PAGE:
The American family and family life itself has changed considerably since the Pilgrims arrived at Plymouth, Massachusetts. My unit has been designed for grade one when families and family life are studied. It is a comparative study of life as our students today live it and as the colonists of Connecticut lived it. I have focused on two areas to use as comparisons—the Pilgrim’s life (as enacted at “Plimoth Plantation”), and life in colonial Connecticut. It will begin in November when Thanksgiving time begins and will culminate at the Christmas season. The unit is basically a visual and hands-on unit, in keeping with the reading level of grade one students (at this time of the year). It also focuses on concrete things—those that our children are familiar with and are able to relate with: homes, clothing, food, education, and games. It is a unit on everyday life, now and then. It includes background history of early Connecticut and (I think) has some interesting, little known facts such as: How did Connecticut get to be known as the “Land of Steady Habits”? Where did the term “Yankee” come from? What is “Starving Time”? What is a “dame” school? These are all answered in the background portions of the unit.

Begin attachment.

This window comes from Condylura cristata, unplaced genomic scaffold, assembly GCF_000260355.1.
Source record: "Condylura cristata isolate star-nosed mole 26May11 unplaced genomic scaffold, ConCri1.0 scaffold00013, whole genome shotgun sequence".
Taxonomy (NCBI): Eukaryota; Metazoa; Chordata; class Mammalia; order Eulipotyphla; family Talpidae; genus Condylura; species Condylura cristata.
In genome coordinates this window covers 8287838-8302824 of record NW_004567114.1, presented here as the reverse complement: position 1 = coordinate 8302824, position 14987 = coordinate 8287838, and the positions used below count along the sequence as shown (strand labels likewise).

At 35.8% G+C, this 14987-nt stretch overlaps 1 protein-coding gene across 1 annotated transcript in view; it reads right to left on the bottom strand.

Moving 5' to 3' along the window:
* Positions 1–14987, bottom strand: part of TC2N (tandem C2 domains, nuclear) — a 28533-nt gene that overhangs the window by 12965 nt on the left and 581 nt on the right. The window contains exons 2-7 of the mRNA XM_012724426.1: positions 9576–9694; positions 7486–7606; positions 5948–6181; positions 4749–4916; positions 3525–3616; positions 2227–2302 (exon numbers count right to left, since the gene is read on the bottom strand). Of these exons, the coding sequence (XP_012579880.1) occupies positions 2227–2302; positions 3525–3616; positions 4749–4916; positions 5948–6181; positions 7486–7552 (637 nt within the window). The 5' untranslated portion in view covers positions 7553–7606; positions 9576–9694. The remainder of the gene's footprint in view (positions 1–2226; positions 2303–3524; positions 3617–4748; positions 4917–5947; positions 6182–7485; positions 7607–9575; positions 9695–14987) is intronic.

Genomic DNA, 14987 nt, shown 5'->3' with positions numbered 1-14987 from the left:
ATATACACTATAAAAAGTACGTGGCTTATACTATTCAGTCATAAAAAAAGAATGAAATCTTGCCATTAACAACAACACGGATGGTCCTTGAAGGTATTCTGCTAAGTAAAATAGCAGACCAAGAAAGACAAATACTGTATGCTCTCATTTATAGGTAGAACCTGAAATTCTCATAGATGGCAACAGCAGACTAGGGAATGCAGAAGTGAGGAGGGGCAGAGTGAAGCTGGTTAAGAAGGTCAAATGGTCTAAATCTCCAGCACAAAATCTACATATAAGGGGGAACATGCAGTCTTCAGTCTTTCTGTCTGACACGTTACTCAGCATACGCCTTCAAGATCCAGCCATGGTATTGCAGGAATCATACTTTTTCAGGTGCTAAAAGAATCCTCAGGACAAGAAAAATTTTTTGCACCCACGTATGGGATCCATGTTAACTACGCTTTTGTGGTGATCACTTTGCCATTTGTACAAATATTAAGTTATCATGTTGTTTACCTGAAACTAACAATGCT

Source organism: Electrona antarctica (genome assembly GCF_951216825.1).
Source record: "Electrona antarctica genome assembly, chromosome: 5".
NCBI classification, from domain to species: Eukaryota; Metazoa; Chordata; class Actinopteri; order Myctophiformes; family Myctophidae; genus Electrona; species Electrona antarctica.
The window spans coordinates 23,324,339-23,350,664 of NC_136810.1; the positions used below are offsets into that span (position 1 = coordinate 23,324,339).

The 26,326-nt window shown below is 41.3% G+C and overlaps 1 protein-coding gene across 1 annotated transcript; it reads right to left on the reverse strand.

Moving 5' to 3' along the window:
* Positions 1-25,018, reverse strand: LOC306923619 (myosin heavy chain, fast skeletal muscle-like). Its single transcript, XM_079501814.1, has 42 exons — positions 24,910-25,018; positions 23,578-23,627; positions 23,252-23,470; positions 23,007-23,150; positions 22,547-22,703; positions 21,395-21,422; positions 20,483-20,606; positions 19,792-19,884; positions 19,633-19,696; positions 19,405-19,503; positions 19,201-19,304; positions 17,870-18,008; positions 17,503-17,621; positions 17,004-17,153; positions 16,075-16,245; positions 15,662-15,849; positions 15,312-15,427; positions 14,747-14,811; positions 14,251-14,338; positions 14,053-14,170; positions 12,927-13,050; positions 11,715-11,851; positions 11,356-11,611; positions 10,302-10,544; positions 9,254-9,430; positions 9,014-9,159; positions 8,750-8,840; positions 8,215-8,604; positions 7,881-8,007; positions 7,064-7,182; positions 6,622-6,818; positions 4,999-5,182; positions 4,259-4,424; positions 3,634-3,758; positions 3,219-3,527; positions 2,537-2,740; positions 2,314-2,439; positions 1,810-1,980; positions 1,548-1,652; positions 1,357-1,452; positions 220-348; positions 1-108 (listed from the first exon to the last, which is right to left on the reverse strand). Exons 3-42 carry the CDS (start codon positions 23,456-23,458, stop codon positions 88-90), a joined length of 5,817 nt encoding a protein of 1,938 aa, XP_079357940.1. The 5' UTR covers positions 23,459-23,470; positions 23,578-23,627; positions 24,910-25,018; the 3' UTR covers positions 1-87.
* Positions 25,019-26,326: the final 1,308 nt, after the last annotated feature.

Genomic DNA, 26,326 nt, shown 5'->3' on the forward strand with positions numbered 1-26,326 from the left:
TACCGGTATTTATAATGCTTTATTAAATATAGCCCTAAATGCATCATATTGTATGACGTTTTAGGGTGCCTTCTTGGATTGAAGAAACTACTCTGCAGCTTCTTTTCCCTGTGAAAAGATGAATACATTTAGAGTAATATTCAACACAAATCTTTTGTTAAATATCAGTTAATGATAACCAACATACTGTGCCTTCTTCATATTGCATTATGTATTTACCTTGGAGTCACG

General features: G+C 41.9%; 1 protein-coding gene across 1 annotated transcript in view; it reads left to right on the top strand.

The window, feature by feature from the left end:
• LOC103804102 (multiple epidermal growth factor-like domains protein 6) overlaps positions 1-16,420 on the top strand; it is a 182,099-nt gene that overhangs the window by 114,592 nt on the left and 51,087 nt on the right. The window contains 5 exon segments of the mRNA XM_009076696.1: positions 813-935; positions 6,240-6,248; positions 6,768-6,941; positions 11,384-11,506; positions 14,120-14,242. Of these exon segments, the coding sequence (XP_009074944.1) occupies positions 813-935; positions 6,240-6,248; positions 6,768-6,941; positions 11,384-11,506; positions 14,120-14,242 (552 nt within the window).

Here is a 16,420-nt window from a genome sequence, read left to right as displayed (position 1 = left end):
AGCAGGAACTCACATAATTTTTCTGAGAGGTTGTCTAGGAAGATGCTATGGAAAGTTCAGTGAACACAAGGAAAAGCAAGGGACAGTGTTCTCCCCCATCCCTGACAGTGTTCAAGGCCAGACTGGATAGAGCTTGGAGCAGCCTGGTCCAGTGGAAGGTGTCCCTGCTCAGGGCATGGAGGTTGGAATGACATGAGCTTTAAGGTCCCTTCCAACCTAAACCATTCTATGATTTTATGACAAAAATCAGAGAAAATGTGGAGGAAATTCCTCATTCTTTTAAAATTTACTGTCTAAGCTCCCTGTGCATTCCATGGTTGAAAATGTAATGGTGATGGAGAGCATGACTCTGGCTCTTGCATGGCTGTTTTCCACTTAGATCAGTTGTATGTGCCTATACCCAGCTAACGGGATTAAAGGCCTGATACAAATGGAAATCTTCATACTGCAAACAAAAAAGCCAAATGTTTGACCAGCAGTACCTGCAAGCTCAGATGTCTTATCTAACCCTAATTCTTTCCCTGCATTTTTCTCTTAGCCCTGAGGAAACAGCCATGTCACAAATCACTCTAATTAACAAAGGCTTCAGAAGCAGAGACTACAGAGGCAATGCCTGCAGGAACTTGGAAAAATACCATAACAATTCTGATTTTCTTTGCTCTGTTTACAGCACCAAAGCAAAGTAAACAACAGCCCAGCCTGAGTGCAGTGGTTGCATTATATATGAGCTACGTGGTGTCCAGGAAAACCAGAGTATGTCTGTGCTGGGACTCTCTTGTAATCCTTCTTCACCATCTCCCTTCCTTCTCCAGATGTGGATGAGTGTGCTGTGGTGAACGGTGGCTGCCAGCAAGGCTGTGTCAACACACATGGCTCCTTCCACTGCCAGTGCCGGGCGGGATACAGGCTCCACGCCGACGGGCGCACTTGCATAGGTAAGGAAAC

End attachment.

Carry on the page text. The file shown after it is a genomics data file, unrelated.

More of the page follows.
I have tried to make this a fun unit for the children so that they will remember the lessons better. By experimenting with mud and water to see how it hardens, by dyeing our own fabrics, by drying our own fruits and cooking colonial foods, the class can begin to understand life in colonial Connecticut and get the feel of the differences in life in the 1600s to today’s life style.
(Recommended for Social Studies, grade 1)
Family Life History American Colonial Connecticut